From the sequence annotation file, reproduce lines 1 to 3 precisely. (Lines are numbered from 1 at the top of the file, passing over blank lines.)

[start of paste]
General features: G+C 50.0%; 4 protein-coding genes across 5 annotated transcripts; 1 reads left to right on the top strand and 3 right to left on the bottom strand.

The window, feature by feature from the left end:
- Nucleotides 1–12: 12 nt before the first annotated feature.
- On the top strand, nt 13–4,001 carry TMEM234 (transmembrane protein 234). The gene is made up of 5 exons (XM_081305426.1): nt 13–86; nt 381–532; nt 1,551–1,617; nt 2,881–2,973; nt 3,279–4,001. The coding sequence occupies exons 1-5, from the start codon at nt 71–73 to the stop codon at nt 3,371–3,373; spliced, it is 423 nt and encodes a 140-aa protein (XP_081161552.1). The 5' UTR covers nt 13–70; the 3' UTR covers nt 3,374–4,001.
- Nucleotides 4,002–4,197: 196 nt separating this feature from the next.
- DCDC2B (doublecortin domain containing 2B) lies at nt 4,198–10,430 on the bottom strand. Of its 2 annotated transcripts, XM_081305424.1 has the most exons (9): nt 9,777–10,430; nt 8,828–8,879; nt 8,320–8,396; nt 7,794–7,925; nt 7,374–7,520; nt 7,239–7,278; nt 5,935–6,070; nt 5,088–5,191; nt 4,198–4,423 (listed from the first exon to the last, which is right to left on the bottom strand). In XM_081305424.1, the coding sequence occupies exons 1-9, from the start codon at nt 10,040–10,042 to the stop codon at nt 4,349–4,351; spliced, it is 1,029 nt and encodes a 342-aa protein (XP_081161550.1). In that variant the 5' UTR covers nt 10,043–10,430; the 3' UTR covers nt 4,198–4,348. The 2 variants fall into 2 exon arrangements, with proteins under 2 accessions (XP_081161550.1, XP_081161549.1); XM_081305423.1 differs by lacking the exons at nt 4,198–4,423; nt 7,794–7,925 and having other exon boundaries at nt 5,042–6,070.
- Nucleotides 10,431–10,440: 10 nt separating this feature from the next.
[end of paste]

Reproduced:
General features: G+C 50.0%; 4 protein-coding genes across 5 annotated transcripts; 1 reads left to right on the top strand and 3 right to left on the bottom strand.

The window, feature by feature from the left end:
- Nucleotides 1–12: 12 nt before the first annotated feature.